Purification of human liver aldehyde dehydrogenase by high-performance liquid chromatography and identification of isoenzymes by immunoblotting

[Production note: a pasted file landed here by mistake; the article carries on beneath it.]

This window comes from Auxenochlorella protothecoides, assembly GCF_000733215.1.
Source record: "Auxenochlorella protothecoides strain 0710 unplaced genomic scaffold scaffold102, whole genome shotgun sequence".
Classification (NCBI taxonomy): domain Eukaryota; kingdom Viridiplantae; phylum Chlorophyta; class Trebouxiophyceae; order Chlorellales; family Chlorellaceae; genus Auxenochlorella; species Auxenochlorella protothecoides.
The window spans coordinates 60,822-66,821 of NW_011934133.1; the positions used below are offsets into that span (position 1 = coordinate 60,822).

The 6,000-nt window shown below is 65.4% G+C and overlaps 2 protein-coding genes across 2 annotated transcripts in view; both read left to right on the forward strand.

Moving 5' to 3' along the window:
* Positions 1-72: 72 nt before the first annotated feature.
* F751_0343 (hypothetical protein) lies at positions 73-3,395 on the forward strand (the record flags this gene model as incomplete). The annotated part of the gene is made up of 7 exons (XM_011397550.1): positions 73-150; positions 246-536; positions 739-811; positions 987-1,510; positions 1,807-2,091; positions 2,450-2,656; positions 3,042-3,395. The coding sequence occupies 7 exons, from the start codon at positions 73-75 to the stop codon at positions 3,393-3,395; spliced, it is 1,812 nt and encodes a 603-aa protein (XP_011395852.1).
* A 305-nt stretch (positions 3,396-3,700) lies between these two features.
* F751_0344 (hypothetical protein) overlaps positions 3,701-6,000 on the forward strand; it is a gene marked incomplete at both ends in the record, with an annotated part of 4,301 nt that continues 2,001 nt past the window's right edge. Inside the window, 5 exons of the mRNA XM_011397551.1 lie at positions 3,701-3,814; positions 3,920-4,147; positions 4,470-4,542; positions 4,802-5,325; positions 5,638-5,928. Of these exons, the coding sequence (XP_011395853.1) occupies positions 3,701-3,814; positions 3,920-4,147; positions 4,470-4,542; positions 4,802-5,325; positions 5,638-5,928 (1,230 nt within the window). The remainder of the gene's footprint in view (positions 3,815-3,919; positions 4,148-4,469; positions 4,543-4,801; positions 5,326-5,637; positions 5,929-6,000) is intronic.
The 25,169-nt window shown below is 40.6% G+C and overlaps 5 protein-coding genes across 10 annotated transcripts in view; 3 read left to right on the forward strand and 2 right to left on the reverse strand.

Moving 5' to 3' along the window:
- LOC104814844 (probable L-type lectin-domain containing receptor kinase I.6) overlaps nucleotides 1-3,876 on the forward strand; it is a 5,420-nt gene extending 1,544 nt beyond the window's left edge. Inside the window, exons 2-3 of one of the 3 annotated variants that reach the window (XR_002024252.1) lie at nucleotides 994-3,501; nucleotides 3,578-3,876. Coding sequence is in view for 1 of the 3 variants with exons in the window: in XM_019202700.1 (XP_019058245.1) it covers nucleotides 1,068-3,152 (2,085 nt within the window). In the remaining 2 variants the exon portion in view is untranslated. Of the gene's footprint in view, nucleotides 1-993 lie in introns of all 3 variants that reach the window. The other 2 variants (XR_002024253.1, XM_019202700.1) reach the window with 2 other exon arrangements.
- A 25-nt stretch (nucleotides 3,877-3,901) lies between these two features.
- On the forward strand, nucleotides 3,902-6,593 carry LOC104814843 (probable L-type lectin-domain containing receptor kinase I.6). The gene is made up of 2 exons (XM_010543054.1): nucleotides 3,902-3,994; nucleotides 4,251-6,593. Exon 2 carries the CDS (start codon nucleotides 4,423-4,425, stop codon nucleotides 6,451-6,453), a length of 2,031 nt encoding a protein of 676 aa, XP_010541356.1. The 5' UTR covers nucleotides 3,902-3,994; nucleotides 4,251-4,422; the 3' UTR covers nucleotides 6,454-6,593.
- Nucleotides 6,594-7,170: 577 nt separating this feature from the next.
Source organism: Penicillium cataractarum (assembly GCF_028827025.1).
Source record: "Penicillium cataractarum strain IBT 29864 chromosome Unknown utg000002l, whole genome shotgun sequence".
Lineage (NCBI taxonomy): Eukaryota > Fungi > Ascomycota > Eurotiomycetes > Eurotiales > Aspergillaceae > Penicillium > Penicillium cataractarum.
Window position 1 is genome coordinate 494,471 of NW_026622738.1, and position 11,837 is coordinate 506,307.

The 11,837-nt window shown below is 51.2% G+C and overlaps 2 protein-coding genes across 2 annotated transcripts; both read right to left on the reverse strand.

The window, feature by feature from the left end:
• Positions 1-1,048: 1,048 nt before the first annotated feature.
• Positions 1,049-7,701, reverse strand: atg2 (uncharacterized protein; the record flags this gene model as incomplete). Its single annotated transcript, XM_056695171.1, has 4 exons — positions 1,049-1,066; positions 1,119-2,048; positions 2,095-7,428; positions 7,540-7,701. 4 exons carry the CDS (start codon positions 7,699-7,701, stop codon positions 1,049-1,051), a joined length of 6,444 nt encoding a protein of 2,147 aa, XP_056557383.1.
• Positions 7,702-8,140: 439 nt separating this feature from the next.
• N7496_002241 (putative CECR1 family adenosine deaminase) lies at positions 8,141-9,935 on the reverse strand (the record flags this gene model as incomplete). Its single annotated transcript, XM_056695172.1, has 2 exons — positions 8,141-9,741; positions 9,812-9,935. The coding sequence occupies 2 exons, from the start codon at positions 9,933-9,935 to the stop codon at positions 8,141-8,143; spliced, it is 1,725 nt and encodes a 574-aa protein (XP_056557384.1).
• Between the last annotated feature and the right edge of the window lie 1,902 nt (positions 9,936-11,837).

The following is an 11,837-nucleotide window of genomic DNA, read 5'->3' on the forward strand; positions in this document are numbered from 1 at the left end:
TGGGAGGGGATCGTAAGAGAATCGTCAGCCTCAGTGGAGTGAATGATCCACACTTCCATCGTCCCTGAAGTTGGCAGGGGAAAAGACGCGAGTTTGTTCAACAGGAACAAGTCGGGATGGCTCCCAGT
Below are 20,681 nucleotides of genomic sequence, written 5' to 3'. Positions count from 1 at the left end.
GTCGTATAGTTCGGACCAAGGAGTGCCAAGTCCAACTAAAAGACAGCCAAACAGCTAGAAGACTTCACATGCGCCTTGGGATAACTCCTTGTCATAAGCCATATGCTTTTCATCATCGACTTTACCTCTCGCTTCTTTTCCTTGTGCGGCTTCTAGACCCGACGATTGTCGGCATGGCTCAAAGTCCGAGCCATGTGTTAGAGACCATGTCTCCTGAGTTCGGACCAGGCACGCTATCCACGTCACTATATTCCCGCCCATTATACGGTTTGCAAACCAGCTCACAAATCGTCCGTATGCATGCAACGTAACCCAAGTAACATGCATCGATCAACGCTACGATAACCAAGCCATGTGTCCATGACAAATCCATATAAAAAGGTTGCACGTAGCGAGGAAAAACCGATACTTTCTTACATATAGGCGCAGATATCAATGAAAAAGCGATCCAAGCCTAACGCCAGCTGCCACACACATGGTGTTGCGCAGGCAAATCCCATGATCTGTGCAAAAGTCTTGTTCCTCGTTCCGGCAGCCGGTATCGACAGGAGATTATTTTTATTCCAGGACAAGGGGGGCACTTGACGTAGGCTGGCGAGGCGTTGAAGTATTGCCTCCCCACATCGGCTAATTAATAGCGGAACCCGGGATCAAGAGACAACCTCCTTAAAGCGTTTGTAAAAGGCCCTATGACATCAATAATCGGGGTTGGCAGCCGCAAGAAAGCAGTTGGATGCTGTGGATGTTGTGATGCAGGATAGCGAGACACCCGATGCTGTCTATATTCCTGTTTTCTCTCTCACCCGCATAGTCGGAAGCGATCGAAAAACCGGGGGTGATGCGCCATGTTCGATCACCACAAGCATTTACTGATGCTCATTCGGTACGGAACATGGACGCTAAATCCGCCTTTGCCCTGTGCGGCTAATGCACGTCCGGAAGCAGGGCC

Human liver aldehyde dehydrogenase (ALDH) exists in multiple molecular forms. Two different isoenzymes of ALDH have been purified which will oxidize acetaldehyde to acetate. ALDH1 is localized principally in hepatocyte cytosol and exhibits a K(m) for acetaldehyde of about 0.1 mM at pH 9.5. ALDH2 is mitochondrial in origin and exhibits low K(m) for acetaldehyde, about 1 μM. We have developed rapid purification procedures for ALDH1 and ALDH2 by use of agarose-AMP affinity chromatography and high-performance anion-exchange liquid chromatography (HPLC). The method takes less time and affords higher yields of the labile ALDH isoenzymes than conventional column chromatography methods. A previously uncharacterized ALDH form has been identified by anion-exchange HPLC which exhibits high K(m) for acetaldehyde, about 1 mM, and is very labile. Polyclonal antibodies to the purified ALDH1 and ALDH2 isoenzymes have been prepared. As evidenced by immunoblotting of starch gels containing the purified isoenzymes, anti-ALDH1 does not crossreact with ALDH2 and anti-ALDH2 does not crossreact with ALDH1. The anti-ALDH2 antibody identifies the 'inactive' variant of ALDH2 in Japanese livers exhibiting the 'deficient' ALDH2 phenotype. The sensitivity of detection of ALDH isoenzymes in liver homogenate-supernatants by immunoblotting of starch gels is about 10-fold greater than that by activity staining.